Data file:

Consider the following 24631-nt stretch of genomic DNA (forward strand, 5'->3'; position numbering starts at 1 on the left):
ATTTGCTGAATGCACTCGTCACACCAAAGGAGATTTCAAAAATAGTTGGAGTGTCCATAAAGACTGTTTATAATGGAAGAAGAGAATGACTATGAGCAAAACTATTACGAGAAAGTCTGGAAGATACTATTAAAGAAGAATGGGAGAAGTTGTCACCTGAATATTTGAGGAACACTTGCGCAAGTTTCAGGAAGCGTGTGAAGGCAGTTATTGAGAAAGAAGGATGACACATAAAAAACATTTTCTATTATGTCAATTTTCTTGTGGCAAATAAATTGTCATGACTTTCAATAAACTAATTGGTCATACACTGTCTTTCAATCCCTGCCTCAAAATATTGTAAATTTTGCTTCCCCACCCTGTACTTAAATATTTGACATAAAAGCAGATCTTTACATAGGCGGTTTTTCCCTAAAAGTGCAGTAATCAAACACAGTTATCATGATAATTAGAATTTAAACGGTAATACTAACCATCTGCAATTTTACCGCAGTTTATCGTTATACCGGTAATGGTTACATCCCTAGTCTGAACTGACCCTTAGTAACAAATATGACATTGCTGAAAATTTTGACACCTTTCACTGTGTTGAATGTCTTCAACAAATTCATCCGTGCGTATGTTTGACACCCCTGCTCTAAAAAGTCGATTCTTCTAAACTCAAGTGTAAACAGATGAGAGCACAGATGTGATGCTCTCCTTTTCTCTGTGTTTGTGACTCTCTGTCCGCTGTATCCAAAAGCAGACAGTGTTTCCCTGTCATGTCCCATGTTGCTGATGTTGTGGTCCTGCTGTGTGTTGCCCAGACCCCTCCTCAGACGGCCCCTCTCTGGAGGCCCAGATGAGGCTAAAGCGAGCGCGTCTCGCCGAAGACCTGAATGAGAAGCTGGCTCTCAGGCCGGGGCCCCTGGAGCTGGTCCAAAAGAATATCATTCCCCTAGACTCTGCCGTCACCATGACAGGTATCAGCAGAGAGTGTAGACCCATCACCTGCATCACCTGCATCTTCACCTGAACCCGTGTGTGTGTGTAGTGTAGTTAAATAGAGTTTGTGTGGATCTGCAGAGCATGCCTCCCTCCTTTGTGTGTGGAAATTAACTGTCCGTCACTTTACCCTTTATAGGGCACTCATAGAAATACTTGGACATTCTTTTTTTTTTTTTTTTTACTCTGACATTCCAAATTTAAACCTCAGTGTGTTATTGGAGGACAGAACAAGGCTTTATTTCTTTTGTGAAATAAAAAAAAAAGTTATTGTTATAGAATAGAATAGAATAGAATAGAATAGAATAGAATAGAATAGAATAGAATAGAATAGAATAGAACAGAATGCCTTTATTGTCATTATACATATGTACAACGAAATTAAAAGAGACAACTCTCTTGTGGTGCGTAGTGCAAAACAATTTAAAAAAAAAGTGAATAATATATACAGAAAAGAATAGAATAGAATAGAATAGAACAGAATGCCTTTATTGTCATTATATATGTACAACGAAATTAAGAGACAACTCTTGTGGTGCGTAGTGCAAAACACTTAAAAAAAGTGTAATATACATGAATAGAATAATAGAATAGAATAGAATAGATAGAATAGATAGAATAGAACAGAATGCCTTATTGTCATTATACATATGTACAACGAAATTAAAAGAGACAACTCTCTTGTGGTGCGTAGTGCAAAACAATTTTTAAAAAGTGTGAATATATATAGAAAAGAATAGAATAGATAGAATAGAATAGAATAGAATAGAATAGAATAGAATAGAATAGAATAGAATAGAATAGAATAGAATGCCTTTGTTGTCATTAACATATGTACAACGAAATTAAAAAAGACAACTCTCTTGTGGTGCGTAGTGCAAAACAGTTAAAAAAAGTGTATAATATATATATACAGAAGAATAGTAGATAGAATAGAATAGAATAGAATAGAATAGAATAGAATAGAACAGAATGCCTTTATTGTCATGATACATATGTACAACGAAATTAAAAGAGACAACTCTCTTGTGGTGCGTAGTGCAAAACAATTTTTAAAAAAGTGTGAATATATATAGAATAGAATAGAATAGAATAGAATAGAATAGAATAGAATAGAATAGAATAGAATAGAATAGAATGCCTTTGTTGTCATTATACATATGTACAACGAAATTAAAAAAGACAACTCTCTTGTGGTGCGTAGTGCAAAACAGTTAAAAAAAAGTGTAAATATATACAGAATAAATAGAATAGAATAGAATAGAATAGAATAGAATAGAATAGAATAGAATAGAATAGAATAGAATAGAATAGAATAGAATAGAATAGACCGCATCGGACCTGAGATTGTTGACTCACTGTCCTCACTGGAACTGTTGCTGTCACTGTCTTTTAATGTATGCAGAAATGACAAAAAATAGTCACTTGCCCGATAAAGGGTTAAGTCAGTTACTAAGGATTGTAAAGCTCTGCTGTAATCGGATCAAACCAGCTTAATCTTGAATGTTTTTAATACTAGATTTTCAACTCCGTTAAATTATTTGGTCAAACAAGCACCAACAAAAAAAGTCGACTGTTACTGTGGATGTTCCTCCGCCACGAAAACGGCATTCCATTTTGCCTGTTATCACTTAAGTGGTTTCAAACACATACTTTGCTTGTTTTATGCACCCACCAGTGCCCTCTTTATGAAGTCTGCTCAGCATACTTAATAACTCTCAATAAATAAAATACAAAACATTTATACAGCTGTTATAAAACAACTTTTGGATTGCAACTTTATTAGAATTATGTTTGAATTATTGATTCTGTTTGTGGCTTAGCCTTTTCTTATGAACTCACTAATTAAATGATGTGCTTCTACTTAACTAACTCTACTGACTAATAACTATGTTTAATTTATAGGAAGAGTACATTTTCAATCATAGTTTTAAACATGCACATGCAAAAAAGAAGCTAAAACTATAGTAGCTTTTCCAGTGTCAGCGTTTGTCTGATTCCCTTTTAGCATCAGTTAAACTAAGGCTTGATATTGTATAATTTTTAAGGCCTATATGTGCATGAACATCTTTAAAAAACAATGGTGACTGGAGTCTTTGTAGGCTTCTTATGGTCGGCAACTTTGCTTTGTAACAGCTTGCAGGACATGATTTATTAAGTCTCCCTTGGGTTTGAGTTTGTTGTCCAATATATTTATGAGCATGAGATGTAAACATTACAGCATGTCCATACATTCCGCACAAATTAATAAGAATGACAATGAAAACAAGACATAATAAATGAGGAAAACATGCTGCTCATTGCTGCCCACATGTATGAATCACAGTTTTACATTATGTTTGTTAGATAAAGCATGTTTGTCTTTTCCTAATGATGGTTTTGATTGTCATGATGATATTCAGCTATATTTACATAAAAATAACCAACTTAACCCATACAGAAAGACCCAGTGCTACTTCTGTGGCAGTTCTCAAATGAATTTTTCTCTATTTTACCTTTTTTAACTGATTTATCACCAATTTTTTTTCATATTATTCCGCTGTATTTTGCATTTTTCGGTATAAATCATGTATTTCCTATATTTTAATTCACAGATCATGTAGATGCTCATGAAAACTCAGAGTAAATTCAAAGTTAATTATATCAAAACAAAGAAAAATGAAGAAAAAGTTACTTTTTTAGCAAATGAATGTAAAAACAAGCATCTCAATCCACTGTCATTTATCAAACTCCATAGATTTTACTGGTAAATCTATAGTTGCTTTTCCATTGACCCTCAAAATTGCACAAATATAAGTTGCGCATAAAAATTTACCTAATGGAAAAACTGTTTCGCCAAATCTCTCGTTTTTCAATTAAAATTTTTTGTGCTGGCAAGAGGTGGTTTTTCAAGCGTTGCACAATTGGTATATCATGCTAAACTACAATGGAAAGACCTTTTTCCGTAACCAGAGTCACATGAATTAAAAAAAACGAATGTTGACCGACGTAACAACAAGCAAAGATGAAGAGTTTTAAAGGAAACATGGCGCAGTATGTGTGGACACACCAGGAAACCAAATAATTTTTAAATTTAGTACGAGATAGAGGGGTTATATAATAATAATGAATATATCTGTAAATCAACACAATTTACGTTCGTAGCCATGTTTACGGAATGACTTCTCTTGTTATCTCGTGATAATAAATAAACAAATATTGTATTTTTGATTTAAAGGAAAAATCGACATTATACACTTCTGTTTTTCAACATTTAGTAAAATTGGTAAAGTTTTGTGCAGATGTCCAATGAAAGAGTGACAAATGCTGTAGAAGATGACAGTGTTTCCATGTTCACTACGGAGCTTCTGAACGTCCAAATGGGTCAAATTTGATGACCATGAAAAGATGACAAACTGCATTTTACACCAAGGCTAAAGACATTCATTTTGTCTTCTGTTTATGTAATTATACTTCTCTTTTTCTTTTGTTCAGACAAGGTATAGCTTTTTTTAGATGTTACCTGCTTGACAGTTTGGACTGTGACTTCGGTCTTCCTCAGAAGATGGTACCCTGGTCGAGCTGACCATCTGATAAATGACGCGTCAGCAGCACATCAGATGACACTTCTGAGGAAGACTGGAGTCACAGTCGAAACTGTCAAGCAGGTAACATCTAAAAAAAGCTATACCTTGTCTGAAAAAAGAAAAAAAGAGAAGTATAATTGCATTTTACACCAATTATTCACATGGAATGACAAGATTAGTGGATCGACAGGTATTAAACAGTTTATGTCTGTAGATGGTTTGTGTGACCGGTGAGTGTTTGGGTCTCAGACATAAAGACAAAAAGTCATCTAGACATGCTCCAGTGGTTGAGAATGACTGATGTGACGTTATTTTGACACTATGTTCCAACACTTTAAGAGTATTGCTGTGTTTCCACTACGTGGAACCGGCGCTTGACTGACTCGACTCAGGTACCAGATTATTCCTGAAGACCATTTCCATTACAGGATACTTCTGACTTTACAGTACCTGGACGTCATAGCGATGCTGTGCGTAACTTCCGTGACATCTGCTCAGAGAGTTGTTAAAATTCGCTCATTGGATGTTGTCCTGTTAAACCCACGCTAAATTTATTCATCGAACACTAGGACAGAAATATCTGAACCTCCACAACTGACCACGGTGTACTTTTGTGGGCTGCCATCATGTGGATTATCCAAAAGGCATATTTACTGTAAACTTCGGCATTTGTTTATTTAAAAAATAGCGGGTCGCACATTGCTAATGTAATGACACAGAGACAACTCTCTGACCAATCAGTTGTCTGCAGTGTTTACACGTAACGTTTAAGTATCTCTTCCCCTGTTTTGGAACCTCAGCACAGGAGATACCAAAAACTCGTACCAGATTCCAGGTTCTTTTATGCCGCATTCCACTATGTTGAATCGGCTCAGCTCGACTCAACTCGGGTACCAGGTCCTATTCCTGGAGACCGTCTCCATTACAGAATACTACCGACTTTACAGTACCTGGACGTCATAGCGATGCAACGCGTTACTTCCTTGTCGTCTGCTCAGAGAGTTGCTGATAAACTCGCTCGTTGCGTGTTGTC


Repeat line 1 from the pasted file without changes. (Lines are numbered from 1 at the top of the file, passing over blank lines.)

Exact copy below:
Consider the following 24631-nt stretch of genomic DNA (forward strand, 5'->3'; position numbering starts at 1 on the left):